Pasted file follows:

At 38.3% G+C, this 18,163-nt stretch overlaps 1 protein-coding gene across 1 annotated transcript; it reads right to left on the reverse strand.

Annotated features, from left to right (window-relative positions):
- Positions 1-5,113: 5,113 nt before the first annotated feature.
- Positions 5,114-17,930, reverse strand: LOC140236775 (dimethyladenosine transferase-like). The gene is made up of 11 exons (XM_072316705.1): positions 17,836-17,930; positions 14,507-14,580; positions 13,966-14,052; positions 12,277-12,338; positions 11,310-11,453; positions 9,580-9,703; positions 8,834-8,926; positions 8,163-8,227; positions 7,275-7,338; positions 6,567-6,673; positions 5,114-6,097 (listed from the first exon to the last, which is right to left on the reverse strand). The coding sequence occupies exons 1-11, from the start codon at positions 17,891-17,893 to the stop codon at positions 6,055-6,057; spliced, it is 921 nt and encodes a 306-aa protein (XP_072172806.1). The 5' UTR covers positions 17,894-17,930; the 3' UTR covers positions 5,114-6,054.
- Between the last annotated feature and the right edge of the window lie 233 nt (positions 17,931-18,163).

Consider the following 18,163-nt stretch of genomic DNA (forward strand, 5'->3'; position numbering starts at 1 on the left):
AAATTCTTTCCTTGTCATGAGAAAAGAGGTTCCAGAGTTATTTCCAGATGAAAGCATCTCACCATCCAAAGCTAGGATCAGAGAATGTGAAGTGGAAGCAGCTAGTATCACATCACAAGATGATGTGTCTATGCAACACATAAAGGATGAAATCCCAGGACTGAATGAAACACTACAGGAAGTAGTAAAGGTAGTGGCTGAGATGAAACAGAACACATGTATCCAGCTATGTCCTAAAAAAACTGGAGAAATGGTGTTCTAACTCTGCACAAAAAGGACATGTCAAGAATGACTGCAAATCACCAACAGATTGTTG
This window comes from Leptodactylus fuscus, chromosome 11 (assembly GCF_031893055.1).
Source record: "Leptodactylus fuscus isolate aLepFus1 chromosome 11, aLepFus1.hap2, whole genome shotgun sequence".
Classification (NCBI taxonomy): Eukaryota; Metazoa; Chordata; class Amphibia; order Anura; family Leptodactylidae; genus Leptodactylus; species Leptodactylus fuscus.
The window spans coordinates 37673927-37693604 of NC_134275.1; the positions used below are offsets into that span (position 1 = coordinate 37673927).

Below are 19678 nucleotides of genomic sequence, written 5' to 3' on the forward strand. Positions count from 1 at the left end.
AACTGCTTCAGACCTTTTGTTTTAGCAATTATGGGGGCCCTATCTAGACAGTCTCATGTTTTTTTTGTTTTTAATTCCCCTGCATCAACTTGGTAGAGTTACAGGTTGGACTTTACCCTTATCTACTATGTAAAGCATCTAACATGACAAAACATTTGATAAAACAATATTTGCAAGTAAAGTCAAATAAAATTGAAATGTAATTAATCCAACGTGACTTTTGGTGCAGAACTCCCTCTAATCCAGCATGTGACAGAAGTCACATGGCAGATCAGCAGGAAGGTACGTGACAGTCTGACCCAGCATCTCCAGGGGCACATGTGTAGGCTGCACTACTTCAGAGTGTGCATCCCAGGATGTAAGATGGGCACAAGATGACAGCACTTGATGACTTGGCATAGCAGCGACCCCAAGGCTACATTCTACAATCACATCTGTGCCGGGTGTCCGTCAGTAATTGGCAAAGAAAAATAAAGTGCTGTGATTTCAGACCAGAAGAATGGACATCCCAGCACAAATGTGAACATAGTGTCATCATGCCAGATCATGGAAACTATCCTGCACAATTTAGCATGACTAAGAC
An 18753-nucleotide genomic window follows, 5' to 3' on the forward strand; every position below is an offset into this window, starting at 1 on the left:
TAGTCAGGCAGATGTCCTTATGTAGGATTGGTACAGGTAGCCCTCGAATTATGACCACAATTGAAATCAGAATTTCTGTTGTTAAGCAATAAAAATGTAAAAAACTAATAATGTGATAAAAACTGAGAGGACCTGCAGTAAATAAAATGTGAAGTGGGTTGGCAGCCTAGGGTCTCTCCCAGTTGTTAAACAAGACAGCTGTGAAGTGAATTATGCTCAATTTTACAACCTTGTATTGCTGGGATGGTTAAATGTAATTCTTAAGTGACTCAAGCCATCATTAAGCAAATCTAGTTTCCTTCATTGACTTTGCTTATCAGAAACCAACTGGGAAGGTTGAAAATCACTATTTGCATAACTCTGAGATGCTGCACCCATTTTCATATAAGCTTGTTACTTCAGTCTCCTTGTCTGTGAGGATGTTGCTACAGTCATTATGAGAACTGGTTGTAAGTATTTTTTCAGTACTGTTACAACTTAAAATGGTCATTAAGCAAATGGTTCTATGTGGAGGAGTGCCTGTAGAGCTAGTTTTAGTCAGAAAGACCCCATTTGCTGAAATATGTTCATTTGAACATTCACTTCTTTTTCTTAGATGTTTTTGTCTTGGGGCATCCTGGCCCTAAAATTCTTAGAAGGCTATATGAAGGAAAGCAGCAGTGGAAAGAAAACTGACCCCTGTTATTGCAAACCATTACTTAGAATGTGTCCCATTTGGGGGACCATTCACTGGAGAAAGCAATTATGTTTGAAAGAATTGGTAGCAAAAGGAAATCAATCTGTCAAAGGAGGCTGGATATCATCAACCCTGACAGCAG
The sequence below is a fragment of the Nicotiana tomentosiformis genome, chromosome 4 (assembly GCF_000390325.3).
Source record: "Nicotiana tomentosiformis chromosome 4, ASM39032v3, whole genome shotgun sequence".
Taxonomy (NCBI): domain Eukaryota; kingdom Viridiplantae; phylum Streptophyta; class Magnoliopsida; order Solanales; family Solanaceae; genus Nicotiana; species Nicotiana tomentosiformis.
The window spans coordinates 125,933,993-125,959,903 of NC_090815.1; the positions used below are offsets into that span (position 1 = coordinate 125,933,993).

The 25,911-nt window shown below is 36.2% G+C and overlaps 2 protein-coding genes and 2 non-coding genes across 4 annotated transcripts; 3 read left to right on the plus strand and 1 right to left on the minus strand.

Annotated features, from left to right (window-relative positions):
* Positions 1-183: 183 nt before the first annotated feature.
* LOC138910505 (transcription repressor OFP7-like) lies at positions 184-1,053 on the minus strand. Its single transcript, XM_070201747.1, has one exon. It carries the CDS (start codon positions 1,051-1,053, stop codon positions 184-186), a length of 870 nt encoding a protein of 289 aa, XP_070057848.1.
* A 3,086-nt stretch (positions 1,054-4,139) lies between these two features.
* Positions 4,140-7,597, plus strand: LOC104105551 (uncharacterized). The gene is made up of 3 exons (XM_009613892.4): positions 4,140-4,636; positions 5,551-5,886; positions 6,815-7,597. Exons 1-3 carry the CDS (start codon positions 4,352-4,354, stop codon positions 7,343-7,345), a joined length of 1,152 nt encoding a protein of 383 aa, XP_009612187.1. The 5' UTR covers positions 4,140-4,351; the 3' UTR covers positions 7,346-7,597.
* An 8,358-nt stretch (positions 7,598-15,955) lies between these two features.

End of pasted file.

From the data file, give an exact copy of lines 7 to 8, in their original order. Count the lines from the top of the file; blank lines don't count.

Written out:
AAATTCTTTCCTTGTCATGAGAAAAGAGGTTCCAGAGTTATTTCCAGATGAAAGCATCTCACCATCCAAAGCTAGGATCAGAGAATGTGAAGTGGAAGCAGCTAGTATCACATCACAAGATGATGTGTCTATGCAACACATAAAGGATGAAATCCCAGGACTGAATGAAACACTACAGGAAGTAGTAAAGGTAGTGGCTGAGATGAAACAGAACACATGTATCCAGCTATGTCCTAAAAAAACTGGAGAAATGGTGTTCTAACTCTGCACAAAAAGGACATGTCAAGAATGACTGCAAATCACCAACAGATTGTTG
This window comes from Leptodactylus fuscus, chromosome 11 (assembly GCF_031893055.1).